Facebook announced some eventful news for page administrators, as the social network introduced desktop and mobile News Feed ads and insights for events, as well as a new look for users’ events pages.
Facebook finally began officially addressing concerns about the permissions and privacy settings in its Messenger applications, with some mobile users seeing posts atop their News Feeds titled, “Messenger: Myths vs. Facts,” containing a “Learn More” button that brings users to a post by Peter Martinazzi, a product manager on the Messenger team.
We all have those people in our Facebook News Feeds where we can’t help but snicker at their posts and roll our eyes every time we scroll through. We so desperately want to delete them because they are annoying, but we can’t get ourselves to do it because as much as we don’t want to admit, they are entertaining (sometimes). However, there comes a time where enough is enough, and some people, like the five kinds detailed below, should just quit Facebook. Please?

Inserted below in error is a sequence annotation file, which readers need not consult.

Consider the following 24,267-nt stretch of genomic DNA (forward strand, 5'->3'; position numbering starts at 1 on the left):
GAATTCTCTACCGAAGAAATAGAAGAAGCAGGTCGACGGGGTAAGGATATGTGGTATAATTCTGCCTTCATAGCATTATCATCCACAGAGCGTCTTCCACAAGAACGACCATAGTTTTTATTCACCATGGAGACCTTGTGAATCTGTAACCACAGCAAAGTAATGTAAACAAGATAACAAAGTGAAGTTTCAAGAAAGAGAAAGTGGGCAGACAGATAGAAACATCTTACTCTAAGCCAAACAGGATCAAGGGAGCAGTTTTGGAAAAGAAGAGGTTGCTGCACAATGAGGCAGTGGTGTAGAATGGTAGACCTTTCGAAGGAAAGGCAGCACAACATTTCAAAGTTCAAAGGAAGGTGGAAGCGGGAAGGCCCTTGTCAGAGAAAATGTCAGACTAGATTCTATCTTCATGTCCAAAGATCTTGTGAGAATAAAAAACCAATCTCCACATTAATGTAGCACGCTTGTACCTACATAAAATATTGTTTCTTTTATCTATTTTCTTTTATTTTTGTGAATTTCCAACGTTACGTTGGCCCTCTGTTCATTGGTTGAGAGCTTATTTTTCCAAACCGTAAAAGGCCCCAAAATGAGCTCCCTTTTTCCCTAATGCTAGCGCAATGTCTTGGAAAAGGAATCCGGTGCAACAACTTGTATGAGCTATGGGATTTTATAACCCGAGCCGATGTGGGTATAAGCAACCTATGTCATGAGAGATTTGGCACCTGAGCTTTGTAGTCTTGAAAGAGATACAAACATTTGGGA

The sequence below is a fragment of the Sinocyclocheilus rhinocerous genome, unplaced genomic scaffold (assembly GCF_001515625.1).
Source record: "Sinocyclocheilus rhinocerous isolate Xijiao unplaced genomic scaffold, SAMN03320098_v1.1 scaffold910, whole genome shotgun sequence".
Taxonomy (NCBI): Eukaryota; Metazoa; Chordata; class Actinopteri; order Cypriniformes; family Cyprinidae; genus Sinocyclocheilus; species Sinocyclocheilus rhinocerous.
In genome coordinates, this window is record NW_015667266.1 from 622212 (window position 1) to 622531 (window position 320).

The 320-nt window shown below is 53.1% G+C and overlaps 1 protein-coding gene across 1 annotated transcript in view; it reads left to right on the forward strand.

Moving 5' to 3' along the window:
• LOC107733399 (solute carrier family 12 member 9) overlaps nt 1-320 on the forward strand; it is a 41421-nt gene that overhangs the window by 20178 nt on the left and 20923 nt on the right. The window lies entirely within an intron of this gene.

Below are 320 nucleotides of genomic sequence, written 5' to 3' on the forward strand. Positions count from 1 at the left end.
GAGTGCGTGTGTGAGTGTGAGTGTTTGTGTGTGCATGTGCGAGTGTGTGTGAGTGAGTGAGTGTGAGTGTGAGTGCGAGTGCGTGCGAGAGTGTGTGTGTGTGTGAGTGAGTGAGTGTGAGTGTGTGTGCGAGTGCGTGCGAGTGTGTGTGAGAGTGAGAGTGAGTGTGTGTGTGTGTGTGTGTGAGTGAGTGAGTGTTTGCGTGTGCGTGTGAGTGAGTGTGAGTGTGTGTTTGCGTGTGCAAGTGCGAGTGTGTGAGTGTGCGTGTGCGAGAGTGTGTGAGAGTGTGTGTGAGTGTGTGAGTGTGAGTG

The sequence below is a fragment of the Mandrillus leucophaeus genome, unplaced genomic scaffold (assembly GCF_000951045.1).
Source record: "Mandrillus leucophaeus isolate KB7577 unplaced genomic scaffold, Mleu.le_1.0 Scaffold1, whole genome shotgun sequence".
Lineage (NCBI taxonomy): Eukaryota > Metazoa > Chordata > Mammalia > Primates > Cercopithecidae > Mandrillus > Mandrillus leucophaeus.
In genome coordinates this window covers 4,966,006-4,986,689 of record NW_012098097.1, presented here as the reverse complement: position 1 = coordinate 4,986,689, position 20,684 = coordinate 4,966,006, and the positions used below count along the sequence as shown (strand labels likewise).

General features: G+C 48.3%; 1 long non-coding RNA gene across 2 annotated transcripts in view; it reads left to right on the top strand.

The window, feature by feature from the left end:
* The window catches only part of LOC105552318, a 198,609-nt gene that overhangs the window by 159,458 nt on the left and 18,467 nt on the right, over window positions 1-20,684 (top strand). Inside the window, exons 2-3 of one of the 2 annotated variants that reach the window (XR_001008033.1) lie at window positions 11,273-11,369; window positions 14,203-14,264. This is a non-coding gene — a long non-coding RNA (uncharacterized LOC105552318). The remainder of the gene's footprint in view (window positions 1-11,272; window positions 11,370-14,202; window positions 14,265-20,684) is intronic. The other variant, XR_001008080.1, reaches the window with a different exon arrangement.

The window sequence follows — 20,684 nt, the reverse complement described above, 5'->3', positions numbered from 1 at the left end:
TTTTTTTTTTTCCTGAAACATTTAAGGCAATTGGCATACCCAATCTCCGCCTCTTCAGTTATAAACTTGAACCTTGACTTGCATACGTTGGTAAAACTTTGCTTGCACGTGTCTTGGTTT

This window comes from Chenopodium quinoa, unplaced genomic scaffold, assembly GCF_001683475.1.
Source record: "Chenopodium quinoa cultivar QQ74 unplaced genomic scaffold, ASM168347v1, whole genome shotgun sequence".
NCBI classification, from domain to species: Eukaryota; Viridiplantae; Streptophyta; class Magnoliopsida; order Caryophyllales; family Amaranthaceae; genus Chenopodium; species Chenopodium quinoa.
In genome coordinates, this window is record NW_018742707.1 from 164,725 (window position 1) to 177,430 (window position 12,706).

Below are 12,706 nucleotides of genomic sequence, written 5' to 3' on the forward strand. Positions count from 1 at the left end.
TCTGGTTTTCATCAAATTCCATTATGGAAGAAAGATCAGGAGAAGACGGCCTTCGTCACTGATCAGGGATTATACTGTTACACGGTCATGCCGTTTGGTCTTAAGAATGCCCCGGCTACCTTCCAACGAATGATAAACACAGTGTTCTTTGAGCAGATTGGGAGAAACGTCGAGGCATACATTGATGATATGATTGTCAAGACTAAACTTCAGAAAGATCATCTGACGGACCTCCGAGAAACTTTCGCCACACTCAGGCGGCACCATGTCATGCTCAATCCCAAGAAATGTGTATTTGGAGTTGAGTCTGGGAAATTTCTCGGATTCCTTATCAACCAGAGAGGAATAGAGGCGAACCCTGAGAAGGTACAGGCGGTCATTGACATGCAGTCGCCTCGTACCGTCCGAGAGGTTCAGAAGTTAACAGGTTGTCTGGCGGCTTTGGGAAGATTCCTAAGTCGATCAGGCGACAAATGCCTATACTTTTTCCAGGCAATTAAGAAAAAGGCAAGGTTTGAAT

Facebook’s next steps to improve the content users see in their News Feeds include taking aim at click-baiting headlines in posts from pages and emphasizing links that are shared via the social network’s link format over those shared in photo captions and status updates.
Facebook has not launched a program allowing users to work from home and earn “thousands of dollars every month,” and users who fall for the scam face monthly credit-card charges of $94, Hoax-Slayer reported.
Facebook Advertising Researchers Neha Bhargava and Eurry Kim followed up their July post on the Facebook for Business page on using Facebook ads to drive brand awareness by mining the same study of more than 1,500 News Feed ads between October 2013 and this past March, from more than 350 campaigns, for tips on how brands can generate conversions from ads on the social network.
A recent survey from multichannel loyalty and engagement platform PunchTab revealed that 75 percent of moms do NOT intend to use social media for back-to-school shopping this year. And yes, that includes Facebook. Whaaat?